Summer is a great time to catch up on reading. My Kindle has been on fire lately. I’ve recently had the pleasure to read a fabulous award-winning parenting book,
What Not to Say: Tools for Talking with Young Children by Sarah MacLaughlin.
This book is packed with insights into your child’s behaviors, and gives you the simple tools necessary to promote a positive teaching and learning environment. It’s clear, concise information any parent can immediately put to use. Today, I am excited to host a guest post by the author. Please give her a warm welcome and be sure to enter into her giveaway!
Guest Post by Sarah MacLaughlin, Author of the award-winning Amazon bestselling book, What Not to Say: Tools for Talking with Young Children
Okay, it’s confession time. No matter how hard I try to avoid the label, people call me a, **gulp** “parenting expert.” I tell parents they are the expert on their kids. I know a lot about development and have spent a lot of time with kids—but not likely your kid—you’re the one who knows her best, right? Anyway, where I’m going with this is that I am not really an expert. Not on kids in general, or communication in general, and I’m not a perfect parent—my belief is that they don’t actually exist.
In an effort to be completely out of the closet about how entirely imperfect I am. I will say that while I doteach parents to be aware of what they say in front of their children, pay attention to their tone, and be mindful of the fact that they are always modeling, alas, I do not always practice what I preach.
Below are many examples of the ways in which I have completely blown it when it comes to modeling good communication and parenting—the proof is most certainly in these choice phrases that my four-year-old son has said back to me over the past two years.
“This f%@*ing sucks!”
Yeah, that one was pretty bad. It was a 3:30 AM nightmare-zone of non-sleep—he was probably just over two. He was not talking full sentences yet, but was in that very cute repeat-back phase. I was (reluctantly) carrying him downstairs for a snack because he just would not go back to sleep. I’m the one who said it first, about halfway down the stairs. He said it right back to me in his adorable little baby voice, and honestly, it’s probably the best thing that could have happened. Seriously, nothing lightens your mood more that hearing a barely verbal child utter the “F” word in the wee hours of the night.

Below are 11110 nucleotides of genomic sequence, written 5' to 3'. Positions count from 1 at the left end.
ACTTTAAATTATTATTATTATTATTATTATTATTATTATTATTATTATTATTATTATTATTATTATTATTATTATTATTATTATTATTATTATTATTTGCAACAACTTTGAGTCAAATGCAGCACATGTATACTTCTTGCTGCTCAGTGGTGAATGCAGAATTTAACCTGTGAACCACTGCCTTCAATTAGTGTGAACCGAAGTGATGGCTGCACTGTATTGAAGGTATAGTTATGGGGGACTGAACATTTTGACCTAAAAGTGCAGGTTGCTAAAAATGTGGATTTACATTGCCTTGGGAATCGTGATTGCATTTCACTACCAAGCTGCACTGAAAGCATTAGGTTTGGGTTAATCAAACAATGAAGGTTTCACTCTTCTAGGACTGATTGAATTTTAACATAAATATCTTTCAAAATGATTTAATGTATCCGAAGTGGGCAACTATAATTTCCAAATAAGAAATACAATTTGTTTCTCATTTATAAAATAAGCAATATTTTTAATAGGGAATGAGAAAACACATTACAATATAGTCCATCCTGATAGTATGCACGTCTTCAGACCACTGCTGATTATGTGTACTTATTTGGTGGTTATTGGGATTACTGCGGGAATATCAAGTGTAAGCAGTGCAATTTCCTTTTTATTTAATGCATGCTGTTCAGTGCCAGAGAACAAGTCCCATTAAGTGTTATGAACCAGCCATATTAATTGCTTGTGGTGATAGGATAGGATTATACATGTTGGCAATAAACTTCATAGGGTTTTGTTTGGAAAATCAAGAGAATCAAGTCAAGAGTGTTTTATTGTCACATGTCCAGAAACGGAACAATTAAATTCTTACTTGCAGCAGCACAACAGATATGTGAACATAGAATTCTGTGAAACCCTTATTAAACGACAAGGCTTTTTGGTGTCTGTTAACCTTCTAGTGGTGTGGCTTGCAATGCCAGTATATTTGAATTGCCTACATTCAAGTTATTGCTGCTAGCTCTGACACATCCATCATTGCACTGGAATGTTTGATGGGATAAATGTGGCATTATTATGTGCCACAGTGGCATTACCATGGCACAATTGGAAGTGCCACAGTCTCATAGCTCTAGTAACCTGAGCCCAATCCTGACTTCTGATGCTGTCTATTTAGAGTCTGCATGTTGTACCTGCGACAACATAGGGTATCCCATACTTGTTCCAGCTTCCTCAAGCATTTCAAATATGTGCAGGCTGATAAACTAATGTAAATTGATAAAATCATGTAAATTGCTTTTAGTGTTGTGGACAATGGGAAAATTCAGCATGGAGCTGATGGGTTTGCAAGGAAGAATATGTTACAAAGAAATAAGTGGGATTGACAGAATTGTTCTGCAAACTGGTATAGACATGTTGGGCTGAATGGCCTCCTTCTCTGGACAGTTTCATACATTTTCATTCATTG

“Ugh, I can’t stand this.”
He always says this in a well-honed tone of annoyance—as in, you have pushed me to the limit and I have no patience left for you and your petty agenda! Like when I want to brush his teeth (how insulting!) or buckle his car seat (the horribly confining thing). You know, the tortuous necessities of parenting.
“That was damn good!”
In my defense, I’m pretty sure he got this one from my mom. The context was him pushing back his chair from a heartily eaten meal. I’m guessing he meant it as a compliment. Some cultures would appreciate this—it’s like burping, right? Yeah, he does that too. What can I say?
“Quit harassing me!”
This is one of those phrases that I didn’t know I said until I heard it out of his mouth. I felt pretty embarrassed when I heard it. But geez, he does harass me. Relentlessly and often. He must think it is his job, or maybe it’s his mission in life or something. He does use it appropriately, like when I want to leave the house on time for summer camp and work, or when it’s time to go to bed. Those are the times when the Harassing Mama makes an appearance.
“Give me that freaking phone!”
This was just last week. I had heard him use the term “freaking” before and every time it just cracks me up. I can’t help it! It is just so funny—he mimics my irritated manner so impeccably when he says this. I was talking to my mom when he made this particular demand—he wanted to say hello and I’d put him off for a minute so I could wrap up my conversation—the nerve!
“Are you kidding me?”
No, I am not kidding you. I am not kidding you that play time is over. I am not kidding you that you may not have another (3rd) Popsicle. I am not kidding you that we need to stop at the grocery store for milk and no, you cannot have M&M’s while we shop. I am not kidding—it really is a school day. I am absolutely not kidding you that it is time for bed!
So you see, I’m not perfect. I’m a mom who tries really hard to get it right and doesn’t make too big of deal out of it when I don’t. I’m willing to apologize and forgive myself. And I certainly don’t get mad at my son for talking to me in exactly the same tone and with exactly the same words I use when I speak to him. That’s totally my fault, not his.
Your famous phrases out of your child’s mouth?
Please comment on this post about the famous phrases you hear coming out of your child’s mouth. Your comment enters you in the eBook Giveaway — to win an ebook copy of What Not to Say: Tools for Talking with Young Children, in the format of your choice: PDF, epub, or Kindle format. Sarah will be giving away one copy at each blog stop and will announce it on the comments of this post tomorrow. Be sure to leave your email so we can contact you in case you’re the winner!
Other stops and opportunities to win during this Blog Tour are listed on Sarah’s blog here:
Also, you can enter at Sarah’s site for the Grand Prize Giveaway: a Kindle Touch. Winner will be announced at the end of the tour after July 15th. Go here to enter: http://sarahsbalancingact.blogspot.com/p/blog-tour.html